Episode 39: How musicians from the tiny islands of Guadeloupe and Martinique invented the Zouk music that led to a dance craze in the Caribbean, Europe, Africa, and Asia in the ’80s. The story of Kassav’ as told by Jocelyne Béroard

When Jocelyne Béroard realized that there were not enough people in her native Caribbean island of Martinique to sustain her ambition to be a musical superstar, she decided to join hands with others and conquer the world.

Jocelyne Béroard performing with Kassav’ in 2016. Photo by Kmeron under Creative Commons license.

The singer and songwriter joined hands with artists from neighboring Guadeloupe to form Kassav’, the seminal group that created the popular Zouk style of music, which fueled a dance craze that spread from the islands to the Americas, Europe, Africa, and Asia.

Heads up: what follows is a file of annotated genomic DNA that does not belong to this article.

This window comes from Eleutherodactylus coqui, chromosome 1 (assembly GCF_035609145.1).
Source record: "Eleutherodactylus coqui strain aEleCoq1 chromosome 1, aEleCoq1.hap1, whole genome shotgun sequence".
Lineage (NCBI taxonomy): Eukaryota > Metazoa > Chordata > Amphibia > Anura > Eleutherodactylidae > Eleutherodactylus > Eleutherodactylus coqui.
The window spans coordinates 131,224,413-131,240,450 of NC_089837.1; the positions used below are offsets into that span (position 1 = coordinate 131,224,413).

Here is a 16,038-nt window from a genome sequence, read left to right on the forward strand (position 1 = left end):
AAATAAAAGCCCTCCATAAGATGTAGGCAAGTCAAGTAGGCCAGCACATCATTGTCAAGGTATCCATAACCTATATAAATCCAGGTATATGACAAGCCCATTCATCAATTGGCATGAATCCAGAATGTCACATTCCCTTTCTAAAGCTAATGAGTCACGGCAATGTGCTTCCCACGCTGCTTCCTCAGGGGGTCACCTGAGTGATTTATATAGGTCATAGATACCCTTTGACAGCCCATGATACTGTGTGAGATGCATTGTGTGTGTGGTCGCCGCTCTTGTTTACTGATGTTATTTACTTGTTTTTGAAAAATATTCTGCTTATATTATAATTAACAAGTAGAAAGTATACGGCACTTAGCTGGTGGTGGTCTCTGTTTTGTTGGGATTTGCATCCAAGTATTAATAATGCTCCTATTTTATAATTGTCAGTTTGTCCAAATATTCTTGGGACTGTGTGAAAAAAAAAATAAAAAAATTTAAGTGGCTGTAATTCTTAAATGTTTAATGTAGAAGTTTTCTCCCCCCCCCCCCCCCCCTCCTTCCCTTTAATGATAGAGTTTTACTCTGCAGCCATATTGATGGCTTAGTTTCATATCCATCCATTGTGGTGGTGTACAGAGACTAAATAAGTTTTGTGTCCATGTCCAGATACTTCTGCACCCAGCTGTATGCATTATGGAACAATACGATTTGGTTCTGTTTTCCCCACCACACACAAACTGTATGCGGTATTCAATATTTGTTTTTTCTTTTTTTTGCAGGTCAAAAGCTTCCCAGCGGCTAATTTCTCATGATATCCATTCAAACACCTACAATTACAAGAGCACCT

Béroard was born in Fort-De-France, Martinique, and studied in France at the National School of Fine Arts in Paris. After her studies, she began working as a background singer for Caribbean groups. In 1984, she became the lead singer of Kassav. As the lead singer for the 15-piece band, Béroard was instrumental in laying the foundations of zouk, a style that blends Antillean, African, and European music and dance. 

Together with the group, Béroard has worked with numerous renown artists and producers, including Youssou Ndour, Alpha Blondy, Awilo Longomba, and Tracy Chapman. She has also had a very successful solo career with three albums. She won a Gold Disc award for her 1986 album Siwo, which is the all-time bestseller by a female artist in the West Indies. Currently, the COVID-19 pandemic has gotten her locked down in Martinique, but she’s spending the time working on her fourth solo project.

Jocelyne Béroard collaborated with Awilo Longomba in what’s arguably Africa’s dance anthem, Coupe Bibamba.

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